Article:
3.       Professionalism
The police officer must be professional in his or her demeanor and personal appearance. Polling officials, the public, election monitors and observers forms opinions about the police on the basis of the officers actions, appearance, and comportment.

4.       Maintenance of  Impartiality
Every police officer on electoral duty must avoid fraternization with any political party in any way that could be interpreted as capable of compromising their impartiality police personnel must be equally fair, courteous, and if necessary, firm to all persons in his or vicinity of deployment, without concern for the party top which they belong, their political or other opinions, religious, ethnic groups, place of origin, gender, wealth or other status. Any evidence or indication that a police officer on electoral duty showed bias towards one political party or another in any form has the potential to undermine the integrity of the elections and will be investigated by the PSC,  with disciplinary action being taken where appropriate.

5.       Fairness
Elections are usually political charged. Public sensitivities are bound to be unusually high with different people supporting different parties. The way the police officer handles a situation is liable to be interpreted differently by people of different political persuasions. Police officers on election duties must always strive to be fair to all and to avoid conduct that could be seen as high-handed, unfair or politically motivated. An officer‘s action, if viewed as excessive or un-fair, could lead to election –related conflict. Each person who witnesses the response to a given situation forms an opinion of the officer, the agency that deployed him or her, and the elections. Above all, there are also persons on the lookout for any opportunity or excuse to cause trouble. Police officers must never provide such people with an excuse to generate hostilities and cause the elections in their duty station to fail.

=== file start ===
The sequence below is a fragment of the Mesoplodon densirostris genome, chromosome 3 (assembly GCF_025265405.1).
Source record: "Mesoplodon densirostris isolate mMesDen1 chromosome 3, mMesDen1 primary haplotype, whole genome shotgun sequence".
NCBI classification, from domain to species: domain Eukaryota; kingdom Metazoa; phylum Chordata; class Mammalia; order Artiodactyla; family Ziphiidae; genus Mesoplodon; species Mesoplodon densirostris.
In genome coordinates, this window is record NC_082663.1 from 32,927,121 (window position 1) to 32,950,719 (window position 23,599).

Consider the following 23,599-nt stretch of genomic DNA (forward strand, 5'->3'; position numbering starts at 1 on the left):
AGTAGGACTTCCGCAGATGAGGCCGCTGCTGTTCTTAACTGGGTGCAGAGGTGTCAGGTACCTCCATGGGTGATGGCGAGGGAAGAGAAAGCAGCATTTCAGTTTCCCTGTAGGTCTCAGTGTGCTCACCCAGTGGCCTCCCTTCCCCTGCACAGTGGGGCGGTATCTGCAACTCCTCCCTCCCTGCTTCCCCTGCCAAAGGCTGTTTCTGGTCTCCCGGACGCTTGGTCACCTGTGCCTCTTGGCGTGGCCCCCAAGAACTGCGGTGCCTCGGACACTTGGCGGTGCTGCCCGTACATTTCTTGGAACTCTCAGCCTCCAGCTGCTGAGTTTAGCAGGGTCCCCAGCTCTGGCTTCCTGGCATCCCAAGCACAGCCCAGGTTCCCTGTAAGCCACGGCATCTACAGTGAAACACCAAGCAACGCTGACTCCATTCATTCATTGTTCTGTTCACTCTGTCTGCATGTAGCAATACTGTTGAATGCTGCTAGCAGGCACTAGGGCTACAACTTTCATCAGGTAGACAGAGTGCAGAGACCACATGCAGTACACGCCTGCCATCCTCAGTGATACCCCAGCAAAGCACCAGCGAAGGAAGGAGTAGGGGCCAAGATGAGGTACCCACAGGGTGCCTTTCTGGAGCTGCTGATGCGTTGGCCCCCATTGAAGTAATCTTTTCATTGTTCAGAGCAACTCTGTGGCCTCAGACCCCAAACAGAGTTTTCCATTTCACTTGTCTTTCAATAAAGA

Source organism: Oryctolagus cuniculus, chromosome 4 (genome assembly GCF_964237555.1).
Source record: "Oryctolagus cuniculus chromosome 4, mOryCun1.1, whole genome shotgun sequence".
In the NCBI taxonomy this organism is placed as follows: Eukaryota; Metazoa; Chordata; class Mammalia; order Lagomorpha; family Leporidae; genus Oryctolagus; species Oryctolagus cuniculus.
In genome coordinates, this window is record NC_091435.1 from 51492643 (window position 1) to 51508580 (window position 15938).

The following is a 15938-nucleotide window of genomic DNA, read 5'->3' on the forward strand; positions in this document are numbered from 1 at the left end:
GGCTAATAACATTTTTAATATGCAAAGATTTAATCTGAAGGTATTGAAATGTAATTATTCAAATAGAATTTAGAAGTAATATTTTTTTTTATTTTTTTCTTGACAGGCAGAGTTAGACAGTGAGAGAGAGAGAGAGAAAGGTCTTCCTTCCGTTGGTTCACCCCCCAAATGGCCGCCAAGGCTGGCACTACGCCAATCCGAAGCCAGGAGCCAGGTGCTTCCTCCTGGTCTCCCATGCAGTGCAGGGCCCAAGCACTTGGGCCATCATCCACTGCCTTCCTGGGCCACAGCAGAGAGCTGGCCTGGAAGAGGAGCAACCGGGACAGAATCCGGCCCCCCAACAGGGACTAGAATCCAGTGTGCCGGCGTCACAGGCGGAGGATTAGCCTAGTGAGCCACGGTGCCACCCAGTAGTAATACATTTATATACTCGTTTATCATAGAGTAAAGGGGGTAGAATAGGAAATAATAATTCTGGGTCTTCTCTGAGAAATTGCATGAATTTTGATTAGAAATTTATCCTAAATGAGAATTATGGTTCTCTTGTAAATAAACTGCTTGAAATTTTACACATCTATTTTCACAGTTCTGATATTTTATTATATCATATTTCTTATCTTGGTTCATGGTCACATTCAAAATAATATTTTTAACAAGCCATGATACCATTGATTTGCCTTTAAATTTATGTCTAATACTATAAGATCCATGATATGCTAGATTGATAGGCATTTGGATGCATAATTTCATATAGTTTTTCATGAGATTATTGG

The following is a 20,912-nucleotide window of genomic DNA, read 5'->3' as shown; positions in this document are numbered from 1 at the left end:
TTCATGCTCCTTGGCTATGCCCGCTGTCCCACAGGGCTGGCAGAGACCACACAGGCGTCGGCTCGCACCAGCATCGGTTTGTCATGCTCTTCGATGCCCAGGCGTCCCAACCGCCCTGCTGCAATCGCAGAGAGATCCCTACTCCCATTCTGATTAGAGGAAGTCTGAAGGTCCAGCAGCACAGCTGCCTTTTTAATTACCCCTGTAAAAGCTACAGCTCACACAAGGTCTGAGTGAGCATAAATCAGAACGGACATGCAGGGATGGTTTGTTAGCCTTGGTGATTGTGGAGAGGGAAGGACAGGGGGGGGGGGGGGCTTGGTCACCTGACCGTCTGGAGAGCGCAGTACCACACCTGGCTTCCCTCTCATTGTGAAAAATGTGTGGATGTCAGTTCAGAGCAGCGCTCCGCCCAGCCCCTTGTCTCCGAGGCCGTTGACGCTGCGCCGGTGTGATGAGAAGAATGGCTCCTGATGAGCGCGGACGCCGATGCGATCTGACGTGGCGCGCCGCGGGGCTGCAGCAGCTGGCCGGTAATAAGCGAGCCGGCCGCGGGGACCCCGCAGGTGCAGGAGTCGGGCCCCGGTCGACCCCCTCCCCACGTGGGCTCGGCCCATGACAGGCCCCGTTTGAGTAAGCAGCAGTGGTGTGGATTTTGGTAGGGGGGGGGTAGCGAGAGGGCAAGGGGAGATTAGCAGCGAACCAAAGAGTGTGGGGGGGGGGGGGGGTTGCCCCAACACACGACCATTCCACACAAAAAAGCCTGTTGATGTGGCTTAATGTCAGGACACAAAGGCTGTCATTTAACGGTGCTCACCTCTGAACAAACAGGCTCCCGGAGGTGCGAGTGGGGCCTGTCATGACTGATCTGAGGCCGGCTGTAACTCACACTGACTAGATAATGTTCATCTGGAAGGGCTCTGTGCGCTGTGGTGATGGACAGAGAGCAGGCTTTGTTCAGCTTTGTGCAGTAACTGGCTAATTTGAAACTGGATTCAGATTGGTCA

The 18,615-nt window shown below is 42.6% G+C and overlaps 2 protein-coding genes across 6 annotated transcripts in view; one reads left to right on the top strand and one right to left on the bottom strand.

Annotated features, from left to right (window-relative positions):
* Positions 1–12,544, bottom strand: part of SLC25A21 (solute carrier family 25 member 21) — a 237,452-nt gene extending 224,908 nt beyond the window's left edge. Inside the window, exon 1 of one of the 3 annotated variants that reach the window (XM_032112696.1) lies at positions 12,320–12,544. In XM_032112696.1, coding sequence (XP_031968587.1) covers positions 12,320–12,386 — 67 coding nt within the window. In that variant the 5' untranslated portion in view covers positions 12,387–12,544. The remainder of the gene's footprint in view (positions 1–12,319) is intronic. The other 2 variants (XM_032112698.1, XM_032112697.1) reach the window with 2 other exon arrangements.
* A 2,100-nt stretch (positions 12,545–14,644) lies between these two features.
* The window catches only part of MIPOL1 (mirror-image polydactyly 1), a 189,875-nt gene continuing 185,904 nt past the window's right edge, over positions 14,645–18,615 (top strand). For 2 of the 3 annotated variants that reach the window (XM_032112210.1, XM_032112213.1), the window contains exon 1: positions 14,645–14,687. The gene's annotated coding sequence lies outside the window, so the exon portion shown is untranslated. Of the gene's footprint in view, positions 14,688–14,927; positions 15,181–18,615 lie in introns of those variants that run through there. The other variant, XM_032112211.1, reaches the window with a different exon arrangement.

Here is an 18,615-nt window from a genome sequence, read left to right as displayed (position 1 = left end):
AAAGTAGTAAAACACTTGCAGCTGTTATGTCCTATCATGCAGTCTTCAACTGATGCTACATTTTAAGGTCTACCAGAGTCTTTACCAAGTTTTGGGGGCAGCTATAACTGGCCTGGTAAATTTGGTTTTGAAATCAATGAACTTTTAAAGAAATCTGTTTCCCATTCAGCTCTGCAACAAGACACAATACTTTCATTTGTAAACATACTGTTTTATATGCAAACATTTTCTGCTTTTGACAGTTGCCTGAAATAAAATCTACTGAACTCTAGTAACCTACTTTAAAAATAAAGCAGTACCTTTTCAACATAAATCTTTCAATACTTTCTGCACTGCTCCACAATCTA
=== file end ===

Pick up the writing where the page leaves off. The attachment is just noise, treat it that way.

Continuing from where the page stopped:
6.       Use of force   
(a)            Every voter has a right to life, physical and psychological integrity.
(b)            It is unlawful for a police officer to use excessive force in dealing with voters.
(c)             Force should only be used when necessary to restore law and order, prevent violence or injury to life or limb and should always be proportional to lawful objectives.
(d)            The use of force by the police officer on election duty is a very serious matter. Any such incident must be promptly documented reported to the superior officer of the officer involved.
(e)            The PSC will investigate and take appropriate action on every incident of reported use of force by officers on election duty.

7.        Communication with Superiors and Commanders
In the event of a threat to or a breakdown of law and order during election, officers on duty must immediately report the incident to their superior or commander in accordance with standard operational procedure.

8.        Awareness of the Electoral Law
(a) Every police officer on election duty is expected to have a good working knowledge of the electoral law, especially the section on the electoral offenses, which he or she is obliged to enforce. These offenses are enumerated above under the section on electoral offences.